Beauty and callousness: the world of drone art

Artist Mahwish Chishty approaches the world of military drone warfare through the language of vibrant Pakistani ‘truck art’, in a stunning new exhibition at the Imperial War Museum.

Mary Ryder
7 December 2016

Reaper (2016) in IWM Contemporary: Mahwish Chishty © IWM In her mission to build a greater conversation around the pervasive presence of military drones in Pakistan, Mahwish Chishty's artwork juxtaposes the silhouettes of UAVs with colourful, ornate Pakistani folk art patterns, creating a beautiful and disturbing experience.

The first reported drone strike in Pakistan occurred over a decade ago in 2004, as the US launched full-throttle into its global war on terror. Since then, drones have been employed as official counter-terrorist strategy. The covert nature of remote control warfare adds a further dimension to militarisation in the region with worryingly little accountability.

The way we wage war has changed. In an age of increased public surveillance, should we be worried that the use of drones has become standard practice in modern warfare?

The covert nature of remote control warfare adds a further dimension to militarisation in the region with worryingly little accountability.

Our debates around drones tend to focus on the ethics, legality and civilian costs of this relatively new technology, and the vague – often questionable – line between protecting and threatening our personal freedom; whilst unmanned drones may be deployed in warfare without putting the lives of military personnel at risk, is unwarranted and constant surveillance a justifiable consequence?

Far less attention is given to the broader repercussions that drones have on their target country, and how they impact on culture. Chishty's artwork invites us to do exactly this: the perturbing combination of contemporary forms of violence and warfare with local artistic traditions, highlights the pernicious ways in which drones shape the physical, psychological and cultural environment of Pakistan’s border region.

Chishty's drone series is inspired by traditional Pakistani 'truck art', providing an aesthetic cascade of bright colours, and intricate, ornate design. On closer inspection, these beautiful patterns reveal rather more sinister elements, including snakes, guns, swords, spears, grenades, dead fish, and omniscient ‘big brother’ eyes.

Chishty’s aesthetic language captures the pain and strangeness of contemporary drone warfare.

Chishty has used the technique of staining her paper with tea deliberately, to evoke a representation of the dusty-brown aerial landscape of the Pakistan-Afghanistan border: the view that drone operators see on their computer monitors thousands of kilometres away from the battlefield.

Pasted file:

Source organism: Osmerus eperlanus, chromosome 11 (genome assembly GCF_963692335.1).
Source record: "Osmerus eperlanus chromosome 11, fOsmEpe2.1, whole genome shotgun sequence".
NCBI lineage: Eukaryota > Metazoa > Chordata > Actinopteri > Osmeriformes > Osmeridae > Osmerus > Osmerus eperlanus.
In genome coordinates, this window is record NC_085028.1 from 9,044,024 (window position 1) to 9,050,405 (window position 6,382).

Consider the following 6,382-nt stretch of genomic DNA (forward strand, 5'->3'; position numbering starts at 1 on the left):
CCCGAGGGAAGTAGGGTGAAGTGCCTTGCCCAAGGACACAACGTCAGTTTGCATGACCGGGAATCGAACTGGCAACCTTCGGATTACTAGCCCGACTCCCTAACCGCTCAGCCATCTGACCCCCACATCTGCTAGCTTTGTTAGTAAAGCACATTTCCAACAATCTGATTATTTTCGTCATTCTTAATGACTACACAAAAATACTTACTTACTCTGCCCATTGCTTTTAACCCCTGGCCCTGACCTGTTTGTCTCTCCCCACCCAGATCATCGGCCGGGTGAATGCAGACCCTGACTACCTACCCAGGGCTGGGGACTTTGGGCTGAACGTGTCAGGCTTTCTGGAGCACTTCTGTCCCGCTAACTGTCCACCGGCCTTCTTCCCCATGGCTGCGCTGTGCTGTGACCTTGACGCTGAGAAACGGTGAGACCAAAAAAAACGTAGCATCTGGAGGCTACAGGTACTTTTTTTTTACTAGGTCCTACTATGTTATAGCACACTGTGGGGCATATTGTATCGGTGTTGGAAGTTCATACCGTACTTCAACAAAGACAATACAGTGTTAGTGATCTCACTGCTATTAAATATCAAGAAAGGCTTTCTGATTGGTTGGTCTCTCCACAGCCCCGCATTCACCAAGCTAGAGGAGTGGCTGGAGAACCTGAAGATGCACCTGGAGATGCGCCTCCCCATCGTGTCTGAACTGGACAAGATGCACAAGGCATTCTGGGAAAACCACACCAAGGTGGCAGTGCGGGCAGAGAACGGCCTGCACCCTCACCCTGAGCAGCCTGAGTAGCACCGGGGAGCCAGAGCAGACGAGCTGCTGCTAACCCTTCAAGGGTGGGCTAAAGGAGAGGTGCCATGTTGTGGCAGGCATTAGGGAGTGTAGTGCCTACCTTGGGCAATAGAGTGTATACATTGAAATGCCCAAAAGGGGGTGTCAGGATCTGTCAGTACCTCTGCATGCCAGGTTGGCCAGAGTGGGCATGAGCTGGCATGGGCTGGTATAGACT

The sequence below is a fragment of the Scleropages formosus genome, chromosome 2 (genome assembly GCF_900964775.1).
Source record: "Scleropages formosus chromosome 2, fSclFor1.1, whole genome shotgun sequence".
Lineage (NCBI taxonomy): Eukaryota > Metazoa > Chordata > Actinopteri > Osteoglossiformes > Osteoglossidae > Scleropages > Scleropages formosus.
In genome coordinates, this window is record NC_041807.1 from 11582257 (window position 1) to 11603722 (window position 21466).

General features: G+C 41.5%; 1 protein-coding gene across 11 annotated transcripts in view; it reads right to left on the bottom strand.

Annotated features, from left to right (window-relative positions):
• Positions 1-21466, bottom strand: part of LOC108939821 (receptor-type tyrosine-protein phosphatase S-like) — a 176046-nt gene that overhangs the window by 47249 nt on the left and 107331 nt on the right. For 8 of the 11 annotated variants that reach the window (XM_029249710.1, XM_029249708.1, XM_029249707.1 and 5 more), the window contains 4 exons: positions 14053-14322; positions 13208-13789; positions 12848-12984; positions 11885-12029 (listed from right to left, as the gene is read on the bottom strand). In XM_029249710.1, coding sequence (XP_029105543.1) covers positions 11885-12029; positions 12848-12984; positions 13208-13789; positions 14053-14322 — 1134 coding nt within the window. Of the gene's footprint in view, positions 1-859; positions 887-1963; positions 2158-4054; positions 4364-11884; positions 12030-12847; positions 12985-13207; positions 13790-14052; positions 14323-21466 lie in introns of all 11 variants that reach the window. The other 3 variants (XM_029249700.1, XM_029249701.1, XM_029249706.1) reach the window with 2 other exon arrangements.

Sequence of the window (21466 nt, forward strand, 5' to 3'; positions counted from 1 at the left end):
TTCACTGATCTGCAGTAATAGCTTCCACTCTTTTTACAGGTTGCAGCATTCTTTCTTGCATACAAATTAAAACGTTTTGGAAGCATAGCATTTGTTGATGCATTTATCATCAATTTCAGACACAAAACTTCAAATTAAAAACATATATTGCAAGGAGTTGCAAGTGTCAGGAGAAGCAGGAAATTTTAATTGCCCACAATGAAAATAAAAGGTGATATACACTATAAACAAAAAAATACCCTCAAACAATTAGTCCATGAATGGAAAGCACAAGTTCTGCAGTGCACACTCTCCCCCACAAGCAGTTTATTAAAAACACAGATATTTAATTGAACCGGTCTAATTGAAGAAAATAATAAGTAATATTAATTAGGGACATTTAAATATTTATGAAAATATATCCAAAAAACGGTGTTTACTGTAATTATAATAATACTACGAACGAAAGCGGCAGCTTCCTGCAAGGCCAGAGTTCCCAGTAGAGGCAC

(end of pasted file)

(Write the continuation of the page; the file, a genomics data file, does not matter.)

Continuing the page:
Chishty’s aesthetic language captures the pain and strangeness of contemporary warfare, and opens up a conversation on drones’ long-term presence in Pakistan, and their penetration of the country’s cultural fabric.

Reaper © Mahwish Chishty_1.jpg

Reaper (2015) © Mahwish ChishtyThe delicate gold leaf used in Reaper evokes the visuality of Islamic-Byzantine art, creating an interplay between religion and the ‘war on terror’ – the suggestion of religion producing a conversation around the motives behind US counter-terrorism strategy and anti-Islamic sentiment. 

By the Moonlight © Mahwish Chishty.jpg

By the Moonlight (2013) © Mahwish ChishtyChishty's work deploys a loud clash of elements: the exquisite patterns of Pakistani ‘truck art’ alongside the outlines of US drones. Within this handling lies the implication of one country in the life of another: how the long-term presence of US drones in Pakistan has helped to increase hostility between the two countries. The havoc wreaked by drone warfare is merely an intensification of US imperialism, with little consideration for the lasting impact it might have on Pakistani culture.

MQ-9-2 © Mahwish Chishty.jpg

MQ-9/2 (2011) © Mahwish ChishtyThe lack of accountability and transparency, and the immense spatial distance between operator and target, form drone warfare’s most controversial feature. But it’s also a form of warfare that has become a twenty-first century icon, leaping from the hazy screens of drone operator rooms to the western video game market. Anyone who has played Call of Duty will already be familiar with the MQ predator drone, whose silhouette floats above. 

MQ-9 Predator © Mahwish Chishty.jpg

MQ-9 Predator (2011) © Mahwish ChishtyDrone operators are invested in remaining anonymous, and accordingly, there seems to be no definitive statistics for the real civilian cost of drone warfare. Chishty’s artistic practice is an attempt to remedy this secrecy. By making drones as visible as possible through the combination of florid paintings and sculpture, her work poses an unavoidable reminder of the constant presence of aerial warfare on the Pakistan-Afghanistan border.


Stealth (2015) in IWM Contemporary: Mahwish Chishty © IWM In other pieces combined with the exhibition’s lighting, Chishty juxtaposes bright Pakistani ‘truck art’ colours with drone-shaped shadows. Warm, child-like colours, alongside the silhouettes of killing machines, heighten the sensation of beauty and deep callousness.

IWM Contemporary: Mahwish Chishty, Imperial War Museum, London, open 19 October 2016 – 19 March 2017.


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